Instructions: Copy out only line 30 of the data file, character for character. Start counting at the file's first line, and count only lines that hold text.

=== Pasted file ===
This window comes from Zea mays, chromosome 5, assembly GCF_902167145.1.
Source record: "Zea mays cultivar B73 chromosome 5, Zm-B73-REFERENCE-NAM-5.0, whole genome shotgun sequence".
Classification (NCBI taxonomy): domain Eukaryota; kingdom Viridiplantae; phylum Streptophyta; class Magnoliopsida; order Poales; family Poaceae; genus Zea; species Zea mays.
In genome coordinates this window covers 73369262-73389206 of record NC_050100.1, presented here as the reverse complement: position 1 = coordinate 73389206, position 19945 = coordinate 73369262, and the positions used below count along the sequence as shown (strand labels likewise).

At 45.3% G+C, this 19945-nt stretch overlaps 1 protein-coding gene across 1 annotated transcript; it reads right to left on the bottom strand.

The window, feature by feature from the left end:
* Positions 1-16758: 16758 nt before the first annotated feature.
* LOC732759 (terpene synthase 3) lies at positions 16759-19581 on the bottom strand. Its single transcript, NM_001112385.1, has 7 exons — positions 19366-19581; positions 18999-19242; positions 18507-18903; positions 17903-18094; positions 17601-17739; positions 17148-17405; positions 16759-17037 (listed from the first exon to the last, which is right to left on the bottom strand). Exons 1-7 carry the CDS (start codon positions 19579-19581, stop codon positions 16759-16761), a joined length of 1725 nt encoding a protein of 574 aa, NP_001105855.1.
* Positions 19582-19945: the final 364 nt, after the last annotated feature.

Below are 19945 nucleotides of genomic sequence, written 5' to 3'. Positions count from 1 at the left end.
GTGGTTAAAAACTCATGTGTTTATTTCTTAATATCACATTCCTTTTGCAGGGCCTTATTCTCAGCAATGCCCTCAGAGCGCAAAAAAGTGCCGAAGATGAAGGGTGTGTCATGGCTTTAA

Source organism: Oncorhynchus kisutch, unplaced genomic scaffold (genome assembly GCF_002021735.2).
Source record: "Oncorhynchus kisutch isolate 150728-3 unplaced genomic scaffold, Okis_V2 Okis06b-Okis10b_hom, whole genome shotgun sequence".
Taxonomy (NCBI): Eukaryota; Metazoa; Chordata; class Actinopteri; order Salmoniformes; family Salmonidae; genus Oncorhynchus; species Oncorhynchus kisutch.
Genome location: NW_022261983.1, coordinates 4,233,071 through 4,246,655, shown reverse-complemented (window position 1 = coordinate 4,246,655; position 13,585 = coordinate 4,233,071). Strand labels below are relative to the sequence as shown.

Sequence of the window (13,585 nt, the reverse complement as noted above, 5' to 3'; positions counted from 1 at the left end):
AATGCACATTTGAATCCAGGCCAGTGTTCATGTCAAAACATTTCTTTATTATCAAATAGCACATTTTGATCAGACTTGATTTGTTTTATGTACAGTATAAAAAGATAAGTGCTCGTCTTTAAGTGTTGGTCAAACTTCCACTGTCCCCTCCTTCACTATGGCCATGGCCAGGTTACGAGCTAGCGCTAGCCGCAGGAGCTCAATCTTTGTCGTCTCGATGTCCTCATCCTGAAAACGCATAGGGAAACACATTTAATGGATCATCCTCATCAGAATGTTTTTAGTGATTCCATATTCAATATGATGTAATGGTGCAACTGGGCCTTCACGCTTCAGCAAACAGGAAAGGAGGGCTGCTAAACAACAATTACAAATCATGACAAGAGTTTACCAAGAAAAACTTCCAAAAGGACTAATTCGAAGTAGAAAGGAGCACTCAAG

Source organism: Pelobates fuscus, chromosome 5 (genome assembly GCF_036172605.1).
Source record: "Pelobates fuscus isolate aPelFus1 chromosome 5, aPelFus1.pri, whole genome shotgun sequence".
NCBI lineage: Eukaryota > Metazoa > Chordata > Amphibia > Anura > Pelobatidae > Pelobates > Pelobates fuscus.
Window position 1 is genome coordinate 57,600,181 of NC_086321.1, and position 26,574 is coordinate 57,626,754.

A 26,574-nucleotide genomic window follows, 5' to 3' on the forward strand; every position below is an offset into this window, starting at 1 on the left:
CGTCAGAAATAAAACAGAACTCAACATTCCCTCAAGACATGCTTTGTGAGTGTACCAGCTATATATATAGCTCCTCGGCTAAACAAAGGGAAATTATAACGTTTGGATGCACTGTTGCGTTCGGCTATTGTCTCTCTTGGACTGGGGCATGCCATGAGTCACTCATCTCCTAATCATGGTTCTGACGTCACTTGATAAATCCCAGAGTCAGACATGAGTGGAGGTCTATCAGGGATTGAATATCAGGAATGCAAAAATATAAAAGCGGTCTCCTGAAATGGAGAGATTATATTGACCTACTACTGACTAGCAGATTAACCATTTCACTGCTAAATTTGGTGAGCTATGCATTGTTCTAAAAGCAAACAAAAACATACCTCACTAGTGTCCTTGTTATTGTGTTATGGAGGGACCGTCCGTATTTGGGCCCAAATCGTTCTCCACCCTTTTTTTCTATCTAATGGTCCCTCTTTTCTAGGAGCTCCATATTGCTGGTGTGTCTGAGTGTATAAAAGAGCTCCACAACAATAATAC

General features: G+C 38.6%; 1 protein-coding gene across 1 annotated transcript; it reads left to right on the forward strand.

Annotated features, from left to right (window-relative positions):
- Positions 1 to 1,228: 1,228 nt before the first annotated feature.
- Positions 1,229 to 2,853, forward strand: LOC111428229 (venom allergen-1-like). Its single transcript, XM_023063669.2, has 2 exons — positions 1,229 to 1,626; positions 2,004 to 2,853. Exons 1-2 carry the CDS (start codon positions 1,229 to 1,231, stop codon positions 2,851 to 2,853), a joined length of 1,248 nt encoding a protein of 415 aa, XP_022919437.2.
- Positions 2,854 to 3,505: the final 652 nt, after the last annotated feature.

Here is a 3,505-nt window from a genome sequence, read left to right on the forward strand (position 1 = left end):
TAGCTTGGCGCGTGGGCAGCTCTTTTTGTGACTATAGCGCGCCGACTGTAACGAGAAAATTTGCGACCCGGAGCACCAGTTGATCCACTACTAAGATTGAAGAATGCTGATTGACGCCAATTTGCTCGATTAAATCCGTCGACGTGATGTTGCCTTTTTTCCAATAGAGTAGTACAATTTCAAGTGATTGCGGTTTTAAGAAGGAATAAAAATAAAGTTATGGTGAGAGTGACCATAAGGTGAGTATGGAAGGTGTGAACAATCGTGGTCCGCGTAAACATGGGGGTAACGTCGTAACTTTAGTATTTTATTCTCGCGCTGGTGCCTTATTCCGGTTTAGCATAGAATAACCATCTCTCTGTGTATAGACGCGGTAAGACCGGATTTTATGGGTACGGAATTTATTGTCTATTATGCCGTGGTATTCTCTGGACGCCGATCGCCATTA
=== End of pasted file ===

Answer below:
TAGCTTGGCGCGTGGGCAGCTCTTTTTGTGACTATAGCGCGCCGACTGTAACGAGAAAATTTGCGACCCGGAGCACCAGTTGATCCACTACTAAGATTGAAGAATGCTGATTGACGCCAATTTGCTCGATTAAATCCGTCGACGTGATGTTGCCTTTTTTCCAATAGAGTAGTACAATTTCAAGTGATTGCGGTTTTAAGAAGGAATAAAAATAAAGTTATGGTGAGAGTGACCATAAGGTGAGTATGGAAGGTGTGAACAATCGTGGTCCGCGTAAACATGGGGGTAACGTCGTAACTTTAGTATTTTATTCTCGCGCTGGTGCCTTATTCCGGTTTAGCATAGAATAACCATCTCTCTGTGTATAGACGCGGTAAGACCGGATTTTATGGGTACGGAATTTATTGTCTATTATGCCGTGGTATTCTCTGGACGCCGATCGCCATTA